Someone Will Come Along
The harvest is plentiful, but the laborers are few; therefore pray earnestly to the Lord of the harvest to send out laborers into his harvest. Matthew 9:37-38
Like everyone, I’m busy. I’m almost always behind and in a hurry. So, when I see someone by the roadside needing help, or when I encounter a patient at work who has some addiction struggle and needs some extra time, my first impulse is almost always the same. I don’t have time right now. Someone else will come along. I might even pray, asking God to send someone, which is silly, because the answer is always the same. I have sent someone. It’s you.
Matthew, in today’s passage, wrote of Jesus’ compassion for the crowds following him whom he described as harassed and helpless, like sheep without a shepherd (Matthew 9:36). In the story, Jesus lamented that there were so many who needed help, but so few helpers to provide it. There’s plenty of God’s work to be done, but so few workers (my paraphrase).
Whether we like it or not, as Christians, we are Jesus’ hands and feet here on Earth. We may not find it to be a particularly sound plan, but it’s God’s plan. We’re the ones who are supposed to be sharing God’s love and grace with those who need it most. When we refuse to do so, whether out of busyness or laziness, what happens to God’s plan?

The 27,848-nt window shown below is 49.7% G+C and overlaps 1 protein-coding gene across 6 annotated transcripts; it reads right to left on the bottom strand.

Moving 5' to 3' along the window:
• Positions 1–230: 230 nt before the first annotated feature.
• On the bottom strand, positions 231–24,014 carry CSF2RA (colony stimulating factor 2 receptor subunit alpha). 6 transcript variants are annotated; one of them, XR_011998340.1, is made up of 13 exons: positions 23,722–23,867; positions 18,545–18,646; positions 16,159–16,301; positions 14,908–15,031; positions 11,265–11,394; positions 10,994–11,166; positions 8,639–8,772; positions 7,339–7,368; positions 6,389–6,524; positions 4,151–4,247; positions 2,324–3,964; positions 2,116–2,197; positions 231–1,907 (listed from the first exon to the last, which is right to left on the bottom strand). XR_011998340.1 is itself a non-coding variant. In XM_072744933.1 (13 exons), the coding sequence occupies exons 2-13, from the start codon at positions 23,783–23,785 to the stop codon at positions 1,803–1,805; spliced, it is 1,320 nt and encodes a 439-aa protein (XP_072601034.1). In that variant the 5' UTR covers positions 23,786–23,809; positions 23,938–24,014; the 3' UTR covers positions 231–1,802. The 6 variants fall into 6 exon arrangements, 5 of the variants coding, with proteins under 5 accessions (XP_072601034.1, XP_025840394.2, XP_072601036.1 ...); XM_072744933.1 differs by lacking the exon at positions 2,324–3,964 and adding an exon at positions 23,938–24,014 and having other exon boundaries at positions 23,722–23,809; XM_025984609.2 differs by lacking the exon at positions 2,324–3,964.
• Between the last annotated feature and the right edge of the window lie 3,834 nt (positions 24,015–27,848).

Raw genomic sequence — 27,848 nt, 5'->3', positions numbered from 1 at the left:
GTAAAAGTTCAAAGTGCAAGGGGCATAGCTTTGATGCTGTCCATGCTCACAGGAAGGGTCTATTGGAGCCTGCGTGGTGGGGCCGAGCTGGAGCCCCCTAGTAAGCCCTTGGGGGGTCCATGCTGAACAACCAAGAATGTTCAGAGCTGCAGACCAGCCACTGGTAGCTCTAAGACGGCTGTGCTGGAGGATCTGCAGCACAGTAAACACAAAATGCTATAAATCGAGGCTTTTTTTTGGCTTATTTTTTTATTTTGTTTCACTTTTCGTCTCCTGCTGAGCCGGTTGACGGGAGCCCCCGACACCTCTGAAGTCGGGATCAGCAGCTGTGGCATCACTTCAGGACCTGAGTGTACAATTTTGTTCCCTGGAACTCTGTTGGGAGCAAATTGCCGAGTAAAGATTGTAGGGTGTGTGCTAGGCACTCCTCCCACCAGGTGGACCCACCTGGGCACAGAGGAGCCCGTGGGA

Someone else will do it. It’s tempting to claim God’s sovereignty as justification for disobedience. I can’t possibly thwart God’s will, so if I don’t do this, it’ll still get done, just by someone else.
While I do believe God is in control, it’s clear from both the Bible and from experience, that we have the freedom to hurt or help ourselves and those around us. When I just pass by that patient who needs a little extra time, I turn my back on God, following me more and more, which is the same path that led to my addiction. When refuse to help another, by default, I hurt the one who needs help.
Whether we like it or not, we’re the workers God has sent to do his work. When we refuse to participate, we pursue the misery of our way. Thankfully, the opposite is true as well. When we obey, we embrace faith, recovery, joy and the new life we’re meant to live.